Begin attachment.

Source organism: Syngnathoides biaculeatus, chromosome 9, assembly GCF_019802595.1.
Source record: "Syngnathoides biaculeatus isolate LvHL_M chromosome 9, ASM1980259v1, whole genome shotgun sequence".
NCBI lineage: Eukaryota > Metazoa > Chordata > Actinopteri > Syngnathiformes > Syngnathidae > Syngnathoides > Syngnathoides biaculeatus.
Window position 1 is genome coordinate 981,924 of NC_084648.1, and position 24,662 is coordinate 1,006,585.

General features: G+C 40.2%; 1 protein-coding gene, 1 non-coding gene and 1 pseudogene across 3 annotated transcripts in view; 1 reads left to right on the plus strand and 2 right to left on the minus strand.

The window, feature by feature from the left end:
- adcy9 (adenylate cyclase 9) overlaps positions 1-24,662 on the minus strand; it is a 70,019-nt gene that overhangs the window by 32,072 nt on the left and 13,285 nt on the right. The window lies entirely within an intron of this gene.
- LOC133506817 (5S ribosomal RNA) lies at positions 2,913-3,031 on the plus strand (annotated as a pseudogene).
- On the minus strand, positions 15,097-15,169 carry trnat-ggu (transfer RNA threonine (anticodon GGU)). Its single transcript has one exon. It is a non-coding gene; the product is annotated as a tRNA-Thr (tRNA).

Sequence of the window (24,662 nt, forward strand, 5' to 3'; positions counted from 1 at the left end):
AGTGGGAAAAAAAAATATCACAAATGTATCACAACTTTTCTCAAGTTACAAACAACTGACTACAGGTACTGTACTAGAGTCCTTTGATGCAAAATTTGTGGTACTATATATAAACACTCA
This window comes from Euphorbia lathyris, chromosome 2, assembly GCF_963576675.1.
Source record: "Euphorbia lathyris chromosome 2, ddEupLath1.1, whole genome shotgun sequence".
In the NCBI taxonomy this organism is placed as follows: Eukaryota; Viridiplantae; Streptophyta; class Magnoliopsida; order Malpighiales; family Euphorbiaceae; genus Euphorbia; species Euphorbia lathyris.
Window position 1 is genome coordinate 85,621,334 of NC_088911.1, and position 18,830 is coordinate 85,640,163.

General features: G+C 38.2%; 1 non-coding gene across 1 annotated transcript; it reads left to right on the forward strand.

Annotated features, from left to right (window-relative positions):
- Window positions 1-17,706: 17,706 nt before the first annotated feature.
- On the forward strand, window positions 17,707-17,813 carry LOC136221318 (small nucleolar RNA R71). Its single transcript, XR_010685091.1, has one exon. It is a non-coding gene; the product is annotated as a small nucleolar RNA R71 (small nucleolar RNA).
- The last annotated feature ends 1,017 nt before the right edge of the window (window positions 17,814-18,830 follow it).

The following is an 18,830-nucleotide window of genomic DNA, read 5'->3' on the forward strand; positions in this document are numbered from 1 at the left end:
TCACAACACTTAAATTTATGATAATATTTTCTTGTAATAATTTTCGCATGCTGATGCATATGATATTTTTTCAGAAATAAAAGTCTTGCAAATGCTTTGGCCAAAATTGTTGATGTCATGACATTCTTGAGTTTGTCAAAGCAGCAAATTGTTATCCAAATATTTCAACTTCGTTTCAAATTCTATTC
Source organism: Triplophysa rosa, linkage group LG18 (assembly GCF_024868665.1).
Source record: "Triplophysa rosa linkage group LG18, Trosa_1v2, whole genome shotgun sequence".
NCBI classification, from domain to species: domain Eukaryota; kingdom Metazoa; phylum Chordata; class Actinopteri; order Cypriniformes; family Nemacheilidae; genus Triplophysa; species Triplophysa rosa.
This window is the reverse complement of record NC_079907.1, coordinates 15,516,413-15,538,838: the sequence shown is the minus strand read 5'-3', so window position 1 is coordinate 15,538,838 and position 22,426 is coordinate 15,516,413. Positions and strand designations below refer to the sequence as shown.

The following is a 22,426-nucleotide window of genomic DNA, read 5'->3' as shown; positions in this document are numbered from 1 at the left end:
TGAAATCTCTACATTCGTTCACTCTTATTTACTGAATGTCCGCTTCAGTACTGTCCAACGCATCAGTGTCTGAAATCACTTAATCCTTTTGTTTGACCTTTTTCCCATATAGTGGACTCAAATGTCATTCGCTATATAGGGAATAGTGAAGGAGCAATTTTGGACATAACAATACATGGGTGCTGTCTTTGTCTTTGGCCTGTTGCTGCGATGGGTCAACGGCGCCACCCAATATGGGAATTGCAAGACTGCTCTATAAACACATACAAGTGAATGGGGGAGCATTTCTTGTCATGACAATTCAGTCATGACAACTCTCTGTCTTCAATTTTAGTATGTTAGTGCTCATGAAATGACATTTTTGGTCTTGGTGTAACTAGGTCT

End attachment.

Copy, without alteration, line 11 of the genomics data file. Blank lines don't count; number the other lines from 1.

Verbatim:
AGTGGGAAAAAAAAATATCACAAATGTATCACAACTTTTCTCAAGTTACAAACAACTGACTACAGGTACTGTACTAGAGTCCTTTGATGCAAAATTTGTGGTACTATATATAAACACTCA